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Wood production boosted by pulp and paper industry

September 28, 2017 10h00 AM | Last Updated: October 09, 2017 10h02 AM

With 85.2 million m3 and a output value of R$ 5.2 billion, the production of logged wood for pulp and paper increased 10.8% in 2016, against the figure in the previous year. The state of Paraná was the biggest producer in the sector, with 15.9 million m3, an increase of 43.9% in relation to the 2015 figure. Having produced 3.5 million m3, Telêmaco Borba/PR was the leader of national production. A total 80.2% of the total amount came from areas planted with eucalyptus trees, and 18.8%, with pine ones.

These figures come from the Survey of Forestry Activities (Pevs), which investigated 44 products all over the country, with 37 collected from native forests (wild-crop harvesting) and seven from planted forests (silviculture). Of the R$ 18.5 billion the value of output reported by the survey, which correspond to an increase of 0.8% in relation to 2015, 76.1% came from planted forests, whereas 23.9% were collected from native forests. Wood products amounted to 89.8% of the total (R$ 16.7 billion).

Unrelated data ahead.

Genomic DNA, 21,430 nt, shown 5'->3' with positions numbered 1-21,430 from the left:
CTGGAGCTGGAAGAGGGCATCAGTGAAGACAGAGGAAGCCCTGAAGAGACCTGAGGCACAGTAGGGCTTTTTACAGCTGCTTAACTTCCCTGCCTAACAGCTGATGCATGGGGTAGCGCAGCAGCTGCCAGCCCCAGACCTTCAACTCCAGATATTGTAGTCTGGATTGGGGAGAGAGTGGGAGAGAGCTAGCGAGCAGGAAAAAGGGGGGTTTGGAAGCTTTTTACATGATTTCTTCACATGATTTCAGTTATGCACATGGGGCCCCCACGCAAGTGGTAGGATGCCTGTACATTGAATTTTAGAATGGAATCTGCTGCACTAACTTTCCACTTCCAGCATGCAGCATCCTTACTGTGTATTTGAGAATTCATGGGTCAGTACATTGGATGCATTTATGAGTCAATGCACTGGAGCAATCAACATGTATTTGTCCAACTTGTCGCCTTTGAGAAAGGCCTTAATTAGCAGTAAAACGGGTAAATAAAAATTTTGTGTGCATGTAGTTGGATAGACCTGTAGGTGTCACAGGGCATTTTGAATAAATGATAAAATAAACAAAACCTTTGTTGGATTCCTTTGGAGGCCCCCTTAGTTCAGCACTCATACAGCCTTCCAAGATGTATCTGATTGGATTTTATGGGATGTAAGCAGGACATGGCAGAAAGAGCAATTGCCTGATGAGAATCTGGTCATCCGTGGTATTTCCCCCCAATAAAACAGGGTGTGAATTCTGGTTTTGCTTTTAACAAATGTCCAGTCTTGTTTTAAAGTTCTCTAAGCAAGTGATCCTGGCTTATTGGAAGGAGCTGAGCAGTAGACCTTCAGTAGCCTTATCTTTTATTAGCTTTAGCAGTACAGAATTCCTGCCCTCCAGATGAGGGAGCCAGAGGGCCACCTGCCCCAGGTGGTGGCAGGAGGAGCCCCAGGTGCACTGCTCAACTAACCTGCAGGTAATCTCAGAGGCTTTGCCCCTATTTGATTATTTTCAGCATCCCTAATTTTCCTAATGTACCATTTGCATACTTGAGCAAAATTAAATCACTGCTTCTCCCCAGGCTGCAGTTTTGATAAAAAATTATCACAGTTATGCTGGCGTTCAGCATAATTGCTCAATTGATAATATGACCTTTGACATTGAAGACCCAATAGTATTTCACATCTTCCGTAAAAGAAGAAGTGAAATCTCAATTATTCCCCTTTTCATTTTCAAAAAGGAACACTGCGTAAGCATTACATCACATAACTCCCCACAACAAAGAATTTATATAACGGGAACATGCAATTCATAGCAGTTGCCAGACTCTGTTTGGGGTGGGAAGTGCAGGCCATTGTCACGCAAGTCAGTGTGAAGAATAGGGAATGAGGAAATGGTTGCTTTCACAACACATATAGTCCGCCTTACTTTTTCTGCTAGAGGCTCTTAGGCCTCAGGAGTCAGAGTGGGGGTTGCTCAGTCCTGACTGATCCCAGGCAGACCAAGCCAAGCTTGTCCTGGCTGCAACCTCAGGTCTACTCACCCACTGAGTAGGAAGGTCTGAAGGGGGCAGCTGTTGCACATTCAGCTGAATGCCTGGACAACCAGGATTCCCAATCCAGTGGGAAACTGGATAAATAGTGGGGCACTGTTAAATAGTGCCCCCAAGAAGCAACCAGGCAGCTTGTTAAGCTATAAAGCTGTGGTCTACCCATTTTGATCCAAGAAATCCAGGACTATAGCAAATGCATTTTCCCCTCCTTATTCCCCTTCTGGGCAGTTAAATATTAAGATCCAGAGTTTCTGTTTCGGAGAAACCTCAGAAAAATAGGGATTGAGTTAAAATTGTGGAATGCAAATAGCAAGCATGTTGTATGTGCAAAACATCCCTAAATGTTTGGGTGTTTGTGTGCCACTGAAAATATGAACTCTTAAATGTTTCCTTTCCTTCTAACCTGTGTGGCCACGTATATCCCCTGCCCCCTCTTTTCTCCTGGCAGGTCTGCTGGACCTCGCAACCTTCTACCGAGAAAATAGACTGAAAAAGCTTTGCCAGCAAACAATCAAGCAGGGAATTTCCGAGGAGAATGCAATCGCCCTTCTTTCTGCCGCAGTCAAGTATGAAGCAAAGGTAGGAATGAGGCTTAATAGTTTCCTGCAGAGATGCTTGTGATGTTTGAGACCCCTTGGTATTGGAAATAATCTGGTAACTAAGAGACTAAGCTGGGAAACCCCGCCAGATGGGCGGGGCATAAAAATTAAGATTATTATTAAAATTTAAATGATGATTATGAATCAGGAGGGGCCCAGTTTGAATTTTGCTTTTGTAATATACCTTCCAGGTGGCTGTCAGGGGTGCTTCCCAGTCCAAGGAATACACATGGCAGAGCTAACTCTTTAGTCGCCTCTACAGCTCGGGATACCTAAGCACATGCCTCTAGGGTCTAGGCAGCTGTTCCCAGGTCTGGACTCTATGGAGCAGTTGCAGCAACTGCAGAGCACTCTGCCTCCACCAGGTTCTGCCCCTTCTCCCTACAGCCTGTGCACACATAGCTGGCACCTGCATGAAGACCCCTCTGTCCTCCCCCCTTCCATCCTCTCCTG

The increase of pulp and paper industry contributed to the increase of the logged wood production, mainly in the South of the country, which represents 33.2% of the total. The IBGE analyst, Winicius Wagner, explains an aspect of great relevance to this sector: “The expansion of the industrial plant of pulp andf paper in Paraná, last year, turned the state into the main national producer. This position had been taken by São Paulo before, but the state is now in the second position, with 14.7 million, and a decrease of 5.4%”. The annual report of the Brazilian Industry of Trees (Ibá) shows the results of Pevs in relation to international figures. According to the Ibá, in 2016, Brazil was the second main producer of pulp and the number eight producer of paper in the world.  

Among the wood producers extracted from native forests, there was decrease in the amount of charcoal (-31.7%), firewood (-7.4%) and logged wood (-7.0%). According to Winicius, “the decrease in figures may have resulted from a more severe environmental regulation and bigger control from inspection bodies, as well as the unavailability of the mining and quarrying sector”.

Text: Pedro Renaux
Gaph: Valberto Alves 
Photo: Lícia Rubinstein

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